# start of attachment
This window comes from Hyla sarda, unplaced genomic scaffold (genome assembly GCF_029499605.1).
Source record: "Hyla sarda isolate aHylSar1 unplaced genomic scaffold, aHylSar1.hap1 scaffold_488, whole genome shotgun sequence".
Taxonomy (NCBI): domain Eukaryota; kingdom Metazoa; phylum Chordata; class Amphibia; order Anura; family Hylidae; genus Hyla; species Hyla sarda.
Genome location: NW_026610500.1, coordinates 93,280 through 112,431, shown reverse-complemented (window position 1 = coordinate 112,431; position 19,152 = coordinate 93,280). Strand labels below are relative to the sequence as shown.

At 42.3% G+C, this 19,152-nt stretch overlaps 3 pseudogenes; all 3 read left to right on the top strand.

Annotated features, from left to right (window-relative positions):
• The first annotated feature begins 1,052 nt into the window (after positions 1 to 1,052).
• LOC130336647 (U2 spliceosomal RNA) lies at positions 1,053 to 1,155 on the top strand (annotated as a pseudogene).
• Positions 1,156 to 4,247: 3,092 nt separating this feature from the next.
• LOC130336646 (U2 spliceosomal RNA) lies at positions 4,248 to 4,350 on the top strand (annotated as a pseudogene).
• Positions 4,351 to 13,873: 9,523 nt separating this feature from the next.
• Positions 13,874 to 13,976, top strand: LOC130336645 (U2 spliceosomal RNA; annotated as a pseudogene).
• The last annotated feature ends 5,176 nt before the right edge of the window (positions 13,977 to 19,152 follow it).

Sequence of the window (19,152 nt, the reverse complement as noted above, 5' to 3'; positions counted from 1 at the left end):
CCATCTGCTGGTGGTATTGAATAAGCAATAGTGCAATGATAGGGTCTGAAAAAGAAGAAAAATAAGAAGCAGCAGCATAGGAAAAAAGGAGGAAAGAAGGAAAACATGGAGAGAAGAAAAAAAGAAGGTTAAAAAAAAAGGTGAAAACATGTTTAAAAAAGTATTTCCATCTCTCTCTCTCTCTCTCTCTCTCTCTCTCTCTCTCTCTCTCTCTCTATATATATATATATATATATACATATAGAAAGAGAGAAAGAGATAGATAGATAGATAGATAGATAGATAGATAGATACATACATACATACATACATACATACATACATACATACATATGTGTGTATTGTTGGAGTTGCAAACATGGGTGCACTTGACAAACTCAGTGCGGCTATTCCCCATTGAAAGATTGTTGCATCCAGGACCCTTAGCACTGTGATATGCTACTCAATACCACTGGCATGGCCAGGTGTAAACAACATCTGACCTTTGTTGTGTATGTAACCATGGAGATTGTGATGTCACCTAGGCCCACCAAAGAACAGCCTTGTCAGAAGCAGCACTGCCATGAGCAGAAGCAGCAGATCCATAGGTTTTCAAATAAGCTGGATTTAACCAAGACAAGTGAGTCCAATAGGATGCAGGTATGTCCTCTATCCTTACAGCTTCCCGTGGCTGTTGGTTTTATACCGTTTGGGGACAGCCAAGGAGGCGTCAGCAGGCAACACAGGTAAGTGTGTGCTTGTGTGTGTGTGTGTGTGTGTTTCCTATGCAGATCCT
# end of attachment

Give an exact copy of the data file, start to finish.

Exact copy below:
This window comes from Hyla sarda, unplaced genomic scaffold (genome assembly GCF_029499605.1).
Source record: "Hyla sarda isolate aHylSar1 unplaced genomic scaffold, aHylSar1.hap1 scaffold_488, whole genome shotgun sequence".
Taxonomy (NCBI): domain Eukaryota; kingdom Metazoa; phylum Chordata; class Amphibia; order Anura; family Hylidae; genus Hyla; species Hyla sarda.
Genome location: NW_026610500.1, coordinates 93,280 through 112,431, shown reverse-complemented (window position 1 = coordinate 112,431; position 19,152 = coordinate 93,280). Strand labels below are relative to the sequence as shown.

At 42.3% G+C, this 19,152-nt stretch overlaps 3 pseudogenes; all 3 read left to right on the top strand.

Annotated features, from left to right (window-relative positions):
• The first annotated feature begins 1,052 nt into the window (after positions 1 to 1,052).
• LOC130336647 (U2 spliceosomal RNA) lies at positions 1,053 to 1,155 on the top strand (annotated as a pseudogene).
• Positions 1,156 to 4,247: 3,092 nt separating this feature from the next.
• LOC130336646 (U2 spliceosomal RNA) lies at positions 4,248 to 4,350 on the top strand (annotated as a pseudogene).
• Positions 4,351 to 13,873: 9,523 nt separating this feature from the next.
• Positions 13,874 to 13,976, top strand: LOC130336645 (U2 spliceosomal RNA; annotated as a pseudogene).
• The last annotated feature ends 5,176 nt before the right edge of the window (positions 13,977 to 19,152 follow it).

Sequence of the window (19,152 nt, the reverse complement as noted above, 5' to 3'; positions counted from 1 at the left end):
CCATCTGCTGGTGGTATTGAATAAGCAATAGTGCAATGATAGGGTCTGAAAAAGAAGAAAAATAAGAAGCAGCAGCATAGGAAAAAAGGAGGAAAGAAGGAAAACATGGAGAGAAGAAAAAAAGAAGGTTAAAAAAAAAGGTGAAAACATGTTTAAAAAAGTATTTCCATCTCTCTCTCTCTCTCTCTCTCTCTCTCTCTCTCTCTCTCTCTCTCTATATATATATATATATATATACATATAGAAAGAGAGAAAGAGATAGATAGATAGATAGATAGATAGATAGATAGATACATACATACATACATACATACATACATACATACATACATATGTGTGTATTGTTGGAGTTGCAAACATGGGTGCACTTGACAAACTCAGTGCGGCTATTCCCCATTGAAAGATTGTTGCATCCAGGACCCTTAGCACTGTGATATGCTACTCAATACCACTGGCATGGCCAGGTGTAAACAACATCTGACCTTTGTTGTGTATGTAACCATGGAGATTGTGATGTCACCTAGGCCCACCAAAGAACAGCCTTGTCAGAAGCAGCACTGCCATGAGCAGAAGCAGCAGATCCATAGGTTTTCAAATAAGCTGGATTTAACCAAGACAAGTGAGTCCAATAGGATGCAGGTATGTCCTCTATCCTTACAGCTTCCCGTGGCTGTTGGTTTTATACCGTTTGGGGACAGCCAAGGAGGCGTCAGCAGGCAACACAGGTAAGTGTGTGCTTGTGTGTGTGTGTGTGTGTGTTTCCTATGCAGATCCT